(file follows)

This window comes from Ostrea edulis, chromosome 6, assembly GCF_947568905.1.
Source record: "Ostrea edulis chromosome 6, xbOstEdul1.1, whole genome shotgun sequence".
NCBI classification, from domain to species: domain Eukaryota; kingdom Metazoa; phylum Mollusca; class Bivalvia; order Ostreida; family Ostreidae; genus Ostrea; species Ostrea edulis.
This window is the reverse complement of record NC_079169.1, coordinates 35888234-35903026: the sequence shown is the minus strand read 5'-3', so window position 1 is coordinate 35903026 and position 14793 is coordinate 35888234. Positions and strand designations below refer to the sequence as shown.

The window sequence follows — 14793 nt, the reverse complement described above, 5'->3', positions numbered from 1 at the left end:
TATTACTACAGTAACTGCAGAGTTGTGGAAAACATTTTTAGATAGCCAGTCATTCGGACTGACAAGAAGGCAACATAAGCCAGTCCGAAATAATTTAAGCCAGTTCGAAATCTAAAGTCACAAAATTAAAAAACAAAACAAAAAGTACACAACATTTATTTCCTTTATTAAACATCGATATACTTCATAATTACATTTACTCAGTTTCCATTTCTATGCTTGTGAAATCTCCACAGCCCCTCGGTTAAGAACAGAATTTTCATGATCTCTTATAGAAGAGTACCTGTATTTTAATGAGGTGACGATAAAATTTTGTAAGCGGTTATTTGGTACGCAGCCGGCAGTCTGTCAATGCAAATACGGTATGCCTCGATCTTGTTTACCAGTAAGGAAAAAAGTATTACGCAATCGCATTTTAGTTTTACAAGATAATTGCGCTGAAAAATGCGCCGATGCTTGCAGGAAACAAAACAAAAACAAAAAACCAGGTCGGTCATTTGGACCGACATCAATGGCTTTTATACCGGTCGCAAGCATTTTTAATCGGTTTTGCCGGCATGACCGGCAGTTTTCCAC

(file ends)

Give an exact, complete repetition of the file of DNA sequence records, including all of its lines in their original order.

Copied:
This window comes from Ostrea edulis, chromosome 6, assembly GCF_947568905.1.
Source record: "Ostrea edulis chromosome 6, xbOstEdul1.1, whole genome shotgun sequence".
NCBI classification, from domain to species: domain Eukaryota; kingdom Metazoa; phylum Mollusca; class Bivalvia; order Ostreida; family Ostreidae; genus Ostrea; species Ostrea edulis.
This window is the reverse complement of record NC_079169.1, coordinates 35888234-35903026: the sequence shown is the minus strand read 5'-3', so window position 1 is coordinate 35903026 and position 14793 is coordinate 35888234. Positions and strand designations below refer to the sequence as shown.

The window sequence follows — 14793 nt, the reverse complement described above, 5'->3', positions numbered from 1 at the left end:
TATTACTACAGTAACTGCAGAGTTGTGGAAAACATTTTTAGATAGCCAGTCATTCGGACTGACAAGAAGGCAACATAAGCCAGTCCGAAATAATTTAAGCCAGTTCGAAATCTAAAGTCACAAAATTAAAAAACAAAACAAAAAGTACACAACATTTATTTCCTTTATTAAACATCGATATACTTCATAATTACATTTACTCAGTTTCCATTTCTATGCTTGTGAAATCTCCACAGCCCCTCGGTTAAGAACAGAATTTTCATGATCTCTTATAGAAGAGTACCTGTATTTTAATGAGGTGACGATAAAATTTTGTAAGCGGTTATTTGGTACGCAGCCGGCAGTCTGTCAATGCAAATACGGTATGCCTCGATCTTGTTTACCAGTAAGGAAAAAAGTATTACGCAATCGCATTTTAGTTTTACAAGATAATTGCGCTGAAAAATGCGCCGATGCTTGCAGGAAACAAAACAAAAACAAAAAACCAGGTCGGTCATTTGGACCGACATCAATGGCTTTTATACCGGTCGCAAGCATTTTTAATCGGTTTTGCCGGCATGACCGGCAGTTTTCCAC